176 posts categorized "West End" Feed

Review: Education, Education, Education, Trafalgar Studios - riotous, funny, occasionally chaotic but not just nostalgia

Riotous in tone, occasionally chaotic but with an inventive playfulness Education, Education, Education successfully captures the optimism of the time but it isn't just nostalgia.

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The Wardrobe Ensemble's Education, Education, Education, Trafalgar Studios. Photo: James Bullimore

It's 1997 the day after the General Election. Tony Blair has just swept Labour to victory, the UK won the Eurovision (remember that) and Britpop is riding high.

There is a feeling of optimism and pride in the country. I remember it well.

At Wordsworth Comprehensive, where the textbooks are 15 years old, the teachers feel it too, election promises of extra funding  - Blair's mantra of Education, Education, Education - has got some of them in a bit of a giddy mood. 

End of term atmosphere

Year 11 are feeling giddy too. It is the last day before they start revision leave but with exams feeling a long way off the atmosphere is more end of term.

Staff room politics over teaching styles and levels of discipline are set to clash with teenage exuberance just as parents are due to arrive for the leavers' assembly.

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Review: BalletBoyz, Them/Us (Vaudeville) or being moved to tears watching a piece of contemporary dance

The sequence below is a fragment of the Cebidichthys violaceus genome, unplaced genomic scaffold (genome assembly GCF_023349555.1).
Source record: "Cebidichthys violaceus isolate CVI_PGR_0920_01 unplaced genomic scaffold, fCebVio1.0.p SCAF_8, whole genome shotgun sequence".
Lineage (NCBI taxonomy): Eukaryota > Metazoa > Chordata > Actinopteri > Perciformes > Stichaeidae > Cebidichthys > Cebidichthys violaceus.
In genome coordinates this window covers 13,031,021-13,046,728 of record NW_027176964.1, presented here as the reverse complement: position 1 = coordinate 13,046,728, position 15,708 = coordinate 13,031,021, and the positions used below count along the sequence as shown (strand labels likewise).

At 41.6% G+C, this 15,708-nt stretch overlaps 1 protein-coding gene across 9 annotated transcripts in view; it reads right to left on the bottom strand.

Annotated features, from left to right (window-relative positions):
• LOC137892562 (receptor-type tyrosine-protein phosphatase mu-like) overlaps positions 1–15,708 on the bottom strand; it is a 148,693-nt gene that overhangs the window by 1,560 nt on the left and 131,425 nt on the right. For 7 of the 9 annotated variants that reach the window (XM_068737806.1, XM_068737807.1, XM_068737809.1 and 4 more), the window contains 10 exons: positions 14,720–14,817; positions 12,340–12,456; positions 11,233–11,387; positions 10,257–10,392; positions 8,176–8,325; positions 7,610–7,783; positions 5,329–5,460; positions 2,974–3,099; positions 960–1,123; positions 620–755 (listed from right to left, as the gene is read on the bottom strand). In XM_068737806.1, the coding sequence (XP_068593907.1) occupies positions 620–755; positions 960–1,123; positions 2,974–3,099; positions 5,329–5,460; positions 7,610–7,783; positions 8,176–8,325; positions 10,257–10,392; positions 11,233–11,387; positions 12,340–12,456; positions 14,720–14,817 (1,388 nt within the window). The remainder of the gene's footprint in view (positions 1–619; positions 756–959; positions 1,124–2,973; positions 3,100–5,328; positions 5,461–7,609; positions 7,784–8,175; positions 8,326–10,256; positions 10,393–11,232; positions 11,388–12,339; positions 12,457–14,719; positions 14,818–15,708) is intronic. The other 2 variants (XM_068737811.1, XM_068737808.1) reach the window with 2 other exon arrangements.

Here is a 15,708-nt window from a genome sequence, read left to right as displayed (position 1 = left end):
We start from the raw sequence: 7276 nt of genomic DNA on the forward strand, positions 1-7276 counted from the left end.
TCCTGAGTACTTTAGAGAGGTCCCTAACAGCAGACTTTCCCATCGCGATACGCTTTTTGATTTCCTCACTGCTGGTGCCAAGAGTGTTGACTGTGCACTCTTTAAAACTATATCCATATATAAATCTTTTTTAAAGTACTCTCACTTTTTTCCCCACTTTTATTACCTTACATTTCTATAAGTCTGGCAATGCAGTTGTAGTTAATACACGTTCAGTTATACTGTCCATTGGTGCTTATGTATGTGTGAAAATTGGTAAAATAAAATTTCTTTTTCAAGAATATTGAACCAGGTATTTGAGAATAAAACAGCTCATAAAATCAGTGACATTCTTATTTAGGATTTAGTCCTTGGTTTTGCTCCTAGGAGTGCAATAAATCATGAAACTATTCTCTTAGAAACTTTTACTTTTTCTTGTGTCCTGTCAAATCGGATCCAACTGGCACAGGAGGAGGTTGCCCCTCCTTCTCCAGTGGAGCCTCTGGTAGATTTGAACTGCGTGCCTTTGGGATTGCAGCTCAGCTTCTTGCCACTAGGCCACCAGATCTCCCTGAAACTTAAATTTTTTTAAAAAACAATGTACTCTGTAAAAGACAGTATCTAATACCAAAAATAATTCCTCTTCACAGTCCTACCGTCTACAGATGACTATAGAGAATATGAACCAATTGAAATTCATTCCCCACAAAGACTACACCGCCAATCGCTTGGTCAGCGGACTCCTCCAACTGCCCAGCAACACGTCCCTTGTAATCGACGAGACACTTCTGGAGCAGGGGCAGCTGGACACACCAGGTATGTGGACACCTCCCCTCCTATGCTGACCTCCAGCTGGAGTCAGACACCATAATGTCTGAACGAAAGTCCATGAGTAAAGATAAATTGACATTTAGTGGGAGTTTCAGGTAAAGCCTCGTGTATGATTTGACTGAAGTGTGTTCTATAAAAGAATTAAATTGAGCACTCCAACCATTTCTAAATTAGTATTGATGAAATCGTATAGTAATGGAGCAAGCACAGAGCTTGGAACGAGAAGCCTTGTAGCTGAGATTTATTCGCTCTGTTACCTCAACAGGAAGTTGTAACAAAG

It's a mercurial piece of so many breathtaking contrasts - fluid, floaty, tender, strong, angular and jovial. Their leaps, holds and shapes reflect and foster the individual while celebrating the strength, power and support of the collective.

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BalletBoyz: Them/Us (Them). Photo by George Piper

Full disclosure: I don't know anything about dance. I'm a novice who has only ever seen two ballets (one of which I reviewed).

So I'm writing this review not as someone who can critique the technique and style but as someone who sat in a theatre to watch and experience contemporary dance for the first time.

For a newbie to dance, BalletBoyz's Them/Us at the Vaudeville Theatre is a great show to start with.

A good introduction

At the start of each of the two pieces, they show video clips of interviews with the dancers and creatives talking about how the two pieces have been created together with rehearsal footage.

It not only helps to set the scene but gives you a brief introduction to and an appreciation for the art form as well as a glimpse of the BalletBoyz's sense of fun.

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Review: Did the star-studded cast shine in mid-life crisis comedy drama The Starry Messenger, Wyndham's Theatre?